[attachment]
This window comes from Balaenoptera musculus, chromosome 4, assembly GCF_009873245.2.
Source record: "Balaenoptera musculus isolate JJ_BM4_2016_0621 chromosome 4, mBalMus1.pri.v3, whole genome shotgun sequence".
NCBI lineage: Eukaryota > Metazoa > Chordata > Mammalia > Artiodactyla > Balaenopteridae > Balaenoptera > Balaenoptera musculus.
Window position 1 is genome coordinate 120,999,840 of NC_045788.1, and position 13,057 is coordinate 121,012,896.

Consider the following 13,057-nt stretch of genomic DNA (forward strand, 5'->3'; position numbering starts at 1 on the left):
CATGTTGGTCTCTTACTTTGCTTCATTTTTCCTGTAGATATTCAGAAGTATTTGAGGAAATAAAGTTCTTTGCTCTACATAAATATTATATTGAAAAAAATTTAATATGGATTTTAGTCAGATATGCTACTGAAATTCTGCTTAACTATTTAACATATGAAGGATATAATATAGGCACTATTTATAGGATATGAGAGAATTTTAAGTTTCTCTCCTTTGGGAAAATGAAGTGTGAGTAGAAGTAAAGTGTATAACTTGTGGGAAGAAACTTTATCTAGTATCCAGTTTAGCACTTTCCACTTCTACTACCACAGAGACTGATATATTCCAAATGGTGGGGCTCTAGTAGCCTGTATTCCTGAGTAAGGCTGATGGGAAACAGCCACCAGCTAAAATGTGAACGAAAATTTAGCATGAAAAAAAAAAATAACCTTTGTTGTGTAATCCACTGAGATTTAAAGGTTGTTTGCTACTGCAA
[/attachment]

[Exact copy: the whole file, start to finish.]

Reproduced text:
This window comes from Balaenoptera musculus, chromosome 4, assembly GCF_009873245.2.
Source record: "Balaenoptera musculus isolate JJ_BM4_2016_0621 chromosome 4, mBalMus1.pri.v3, whole genome shotgun sequence".
NCBI lineage: Eukaryota > Metazoa > Chordata > Mammalia > Artiodactyla > Balaenopteridae > Balaenoptera > Balaenoptera musculus.
Window position 1 is genome coordinate 120,999,840 of NC_045788.1, and position 13,057 is coordinate 121,012,896.

Consider the following 13,057-nt stretch of genomic DNA (forward strand, 5'->3'; position numbering starts at 1 on the left):
CATGTTGGTCTCTTACTTTGCTTCATTTTTCCTGTAGATATTCAGAAGTATTTGAGGAAATAAAGTTCTTTGCTCTACATAAATATTATATTGAAAAAAATTTAATATGGATTTTAGTCAGATATGCTACTGAAATTCTGCTTAACTATTTAACATATGAAGGATATAATATAGGCACTATTTATAGGATATGAGAGAATTTTAAGTTTCTCTCCTTTGGGAAAATGAAGTGTGAGTAGAAGTAAAGTGTATAACTTGTGGGAAGAAACTTTATCTAGTATCCAGTTTAGCACTTTCCACTTCTACTACCACAGAGACTGATATATTCCAAATGGTGGGGCTCTAGTAGCCTGTATTCCTGAGTAAGGCTGATGGGAAACAGCCACCAGCTAAAATGTGAACGAAAATTTAGCATGAAAAAAAAAAATAACCTTTGTTGTGTAATCCACTGAGATTTAAAGGTTGTTTGCTACTGCAA